WWE Hall of Famer Shawn Michaels recently spoke to Sports Illustrated’s Justin Barrasso to talk all things Undertaker. Highlights from the interview can be found below.
On the early friction between him and Undertaker:
At that point in my career, there wasn’t anybody I didn’t have friction with except for Hunter, Nash, Hall and Kid. When Taker first came in [to WWE], he was certainly more of a top guy. He stepped right into a pretty darned decent position, I was building my way up. But as we finally got on the same level, there was really never a particular incident between the two of us that made us decide we didn’t like each other. He didn’t care for me, and honestly, this might sound silly, but my reason for disliking him was because he didn’t like me. We were polar opposites. He had his segments and I had my segments as we shared a locker room together over the years, but we always had a great deal of respect and admiration for what each other did in the ring. We also always had unbelievable chemistry when we got in the ring together. I will say this—I can remember a number of years ago, there was an incident when we were in Canada. Me and somebody else were out one night, something went down, and whatever happened ended up pouring outside. It wasn’t going to be good for anybody, but a big ol’ Cadillac came pulling up. Yoko, the Samoans and Taker stepped out, and everybody who was on the opposing side of me scattered. So Taker didn’t like me, but it was another thing altogether for somebody from the outside to mess with me. It’s well-documented that I gave everybody a reason to dislike me. I just chose to dislike him because he didn’t like me.
Where his head was at for their Badd Blood Hell in a Cell showdown:
That was a very tough day for me personally, for the WWE world, and the locker room with the news of Brian Pillman. So you’re going out there working under that cloud.Bruce Prichard told us at Gorilla that we were going longer. I looked at Mark and said, “What are we going to do?” And he looked at me and said, “I’ll walk slow.” So we decided we’d go out there and do what we do. We’d talk to each other and go from there. We had sort of our signpost in the road of where we wanted to go, and we really weren’t sure how we’d get there, but I knew I could bump with him for a while. It was a new match, it was a unique match, so we had that specialness to fall back on. That’s one of those times where we took it to another level because of chemistry.
On the psychology they used in the match:
I know people talk about my ego, but back then, that whole “time to get your shine” phrase or mentality just didn’t exist. It was always the bad guy’s job to bounce around and bump. To be perfectly honest, with the dynamic between the Taker and Heartbreak Kid characters, the match did make sense. That’s what I did well and that’s what I enjoyed doing the most. I make this point now in my teaching and coaching. Yes, I would have looked better had I been more assertive and got myself more “over” in that match instead of just selling. As a good guy, the crowd wanted to see me fight from underneath. But as a bad guy, you’re supposed to let the crowd see you get beat up. Both of those scenarios require vulnerability and you need to have some form of weakness. It took me a long time to grasp it and be centered with it, but that understanding did a lot for me when I came back in 2002. You’re not always supposed to be the number one guy in the match. The match works better when there is a really good number two, so I couldn’t be too strong. The character didn’t lend itself to that. The Heartbreak Kid was meant to be bittersweet.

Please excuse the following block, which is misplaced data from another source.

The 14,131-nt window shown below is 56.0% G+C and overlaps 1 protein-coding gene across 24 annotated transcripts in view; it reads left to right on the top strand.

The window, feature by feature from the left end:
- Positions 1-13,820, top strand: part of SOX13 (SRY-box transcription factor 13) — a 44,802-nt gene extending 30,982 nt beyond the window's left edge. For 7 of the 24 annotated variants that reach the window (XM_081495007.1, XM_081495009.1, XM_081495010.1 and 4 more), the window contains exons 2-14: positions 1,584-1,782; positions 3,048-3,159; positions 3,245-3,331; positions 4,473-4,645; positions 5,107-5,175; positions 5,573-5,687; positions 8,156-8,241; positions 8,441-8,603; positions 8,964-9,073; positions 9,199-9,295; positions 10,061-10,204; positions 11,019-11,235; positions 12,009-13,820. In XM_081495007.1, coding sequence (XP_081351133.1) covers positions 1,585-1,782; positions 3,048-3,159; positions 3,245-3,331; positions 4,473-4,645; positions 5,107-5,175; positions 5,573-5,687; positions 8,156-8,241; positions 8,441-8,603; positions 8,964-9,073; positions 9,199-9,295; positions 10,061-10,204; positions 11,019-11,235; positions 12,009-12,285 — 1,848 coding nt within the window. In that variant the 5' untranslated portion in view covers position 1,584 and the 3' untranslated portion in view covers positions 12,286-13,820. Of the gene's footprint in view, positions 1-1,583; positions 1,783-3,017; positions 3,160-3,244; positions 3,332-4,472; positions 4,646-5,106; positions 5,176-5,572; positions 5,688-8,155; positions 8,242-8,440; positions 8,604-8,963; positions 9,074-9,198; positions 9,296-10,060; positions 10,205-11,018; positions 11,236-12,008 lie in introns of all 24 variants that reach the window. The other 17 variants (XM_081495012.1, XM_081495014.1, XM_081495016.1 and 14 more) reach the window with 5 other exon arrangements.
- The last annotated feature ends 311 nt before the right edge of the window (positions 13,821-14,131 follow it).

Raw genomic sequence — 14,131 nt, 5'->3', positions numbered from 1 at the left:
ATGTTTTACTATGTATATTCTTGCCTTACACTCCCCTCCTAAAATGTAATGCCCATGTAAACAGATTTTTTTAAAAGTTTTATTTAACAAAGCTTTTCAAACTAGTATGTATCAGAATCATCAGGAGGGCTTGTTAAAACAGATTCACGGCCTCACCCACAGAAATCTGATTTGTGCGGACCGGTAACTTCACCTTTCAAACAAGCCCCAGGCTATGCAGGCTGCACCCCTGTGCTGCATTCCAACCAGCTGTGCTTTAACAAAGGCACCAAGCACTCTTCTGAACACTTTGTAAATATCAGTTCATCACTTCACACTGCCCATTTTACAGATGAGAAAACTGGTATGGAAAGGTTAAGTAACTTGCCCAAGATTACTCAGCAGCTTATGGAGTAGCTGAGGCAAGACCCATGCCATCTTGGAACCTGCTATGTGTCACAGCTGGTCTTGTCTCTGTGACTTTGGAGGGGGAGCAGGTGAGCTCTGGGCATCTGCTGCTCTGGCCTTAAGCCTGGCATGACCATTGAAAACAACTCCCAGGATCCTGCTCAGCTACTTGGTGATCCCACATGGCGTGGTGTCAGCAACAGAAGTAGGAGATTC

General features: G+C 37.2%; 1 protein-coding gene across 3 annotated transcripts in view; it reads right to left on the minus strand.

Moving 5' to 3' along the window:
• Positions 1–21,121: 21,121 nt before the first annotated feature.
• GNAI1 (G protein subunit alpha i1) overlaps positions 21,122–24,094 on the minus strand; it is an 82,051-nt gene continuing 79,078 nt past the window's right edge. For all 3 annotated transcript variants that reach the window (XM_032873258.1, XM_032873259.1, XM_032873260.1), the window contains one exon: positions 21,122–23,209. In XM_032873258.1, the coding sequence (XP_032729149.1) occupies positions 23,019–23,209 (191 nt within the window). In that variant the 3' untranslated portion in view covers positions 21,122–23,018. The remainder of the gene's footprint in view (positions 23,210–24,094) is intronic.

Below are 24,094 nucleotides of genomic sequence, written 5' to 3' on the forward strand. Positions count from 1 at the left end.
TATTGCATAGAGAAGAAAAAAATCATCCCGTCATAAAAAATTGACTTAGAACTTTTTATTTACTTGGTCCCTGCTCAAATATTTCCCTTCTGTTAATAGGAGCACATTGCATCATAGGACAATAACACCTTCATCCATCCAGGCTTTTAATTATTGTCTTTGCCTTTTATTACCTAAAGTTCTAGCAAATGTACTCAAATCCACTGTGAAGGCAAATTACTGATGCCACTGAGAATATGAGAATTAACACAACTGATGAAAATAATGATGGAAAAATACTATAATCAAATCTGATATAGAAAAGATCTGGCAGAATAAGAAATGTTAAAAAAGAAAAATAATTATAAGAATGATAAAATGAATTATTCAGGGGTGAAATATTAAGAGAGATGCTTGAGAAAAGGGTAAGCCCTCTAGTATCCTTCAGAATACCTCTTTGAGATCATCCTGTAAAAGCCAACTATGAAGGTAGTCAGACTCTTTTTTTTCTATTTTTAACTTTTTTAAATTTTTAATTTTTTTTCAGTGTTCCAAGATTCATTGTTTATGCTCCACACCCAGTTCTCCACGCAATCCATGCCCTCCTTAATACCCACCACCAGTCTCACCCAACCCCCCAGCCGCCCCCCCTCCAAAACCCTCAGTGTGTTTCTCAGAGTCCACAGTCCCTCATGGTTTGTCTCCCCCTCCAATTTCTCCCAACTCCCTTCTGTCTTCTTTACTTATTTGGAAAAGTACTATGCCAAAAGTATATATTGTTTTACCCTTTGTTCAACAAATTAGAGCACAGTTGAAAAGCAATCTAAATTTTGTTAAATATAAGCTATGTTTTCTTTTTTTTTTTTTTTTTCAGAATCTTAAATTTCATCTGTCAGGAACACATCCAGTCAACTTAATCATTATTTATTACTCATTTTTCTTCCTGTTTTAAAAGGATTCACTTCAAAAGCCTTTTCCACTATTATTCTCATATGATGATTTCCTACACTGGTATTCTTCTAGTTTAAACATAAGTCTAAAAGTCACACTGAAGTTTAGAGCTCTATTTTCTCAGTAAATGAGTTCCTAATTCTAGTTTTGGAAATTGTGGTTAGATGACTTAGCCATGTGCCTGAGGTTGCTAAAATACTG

How their relationship changed when he returned in 2002:
Taker was one of the first guys I went up to in 2002 and apologized to for my past behavior. His reaction was basically, “Well, I appreciate that, but we’ll wait and see.” All those years later, going into WrestleMania together, was quite fitting.
Whether he likes their WrestleMania 25 or WrestleMania 26 match better:
I enjoy 25. It’s always hard to beat that first one. The differences in the match at 26 are what they’re supposed to be, but I don’t think we could ever again capture what we did in the first one. There was so much depth and gravity to that match. The goal at 26 was never to one-up it. The match at 26 was built differently around that bittersweet heartache, which is how it ended when it was all said and done.
On not having many regrets on Crown Jewel return match:
I have a different view than everybody else. That match in Saudi Arabia, I get it, we can all agree it was a stinkfest. But that was me being selfish, me wanting to be out there with my buddy, be out there again with Taker, and enjoy the moment. That’s why I was able to walk away and not have a problem with it. The performance didn’t go well, but it didn’t bother me. I wanted to know if I could still do the stuff I once did, and I wanted to go out there with my friends one last time. I will admit that was a selfish thing. I’m so sorry it didn’t go well, so I do have regrets about that part of it. But I will say, and people aren’t going to like this, none of it bothers me in the least.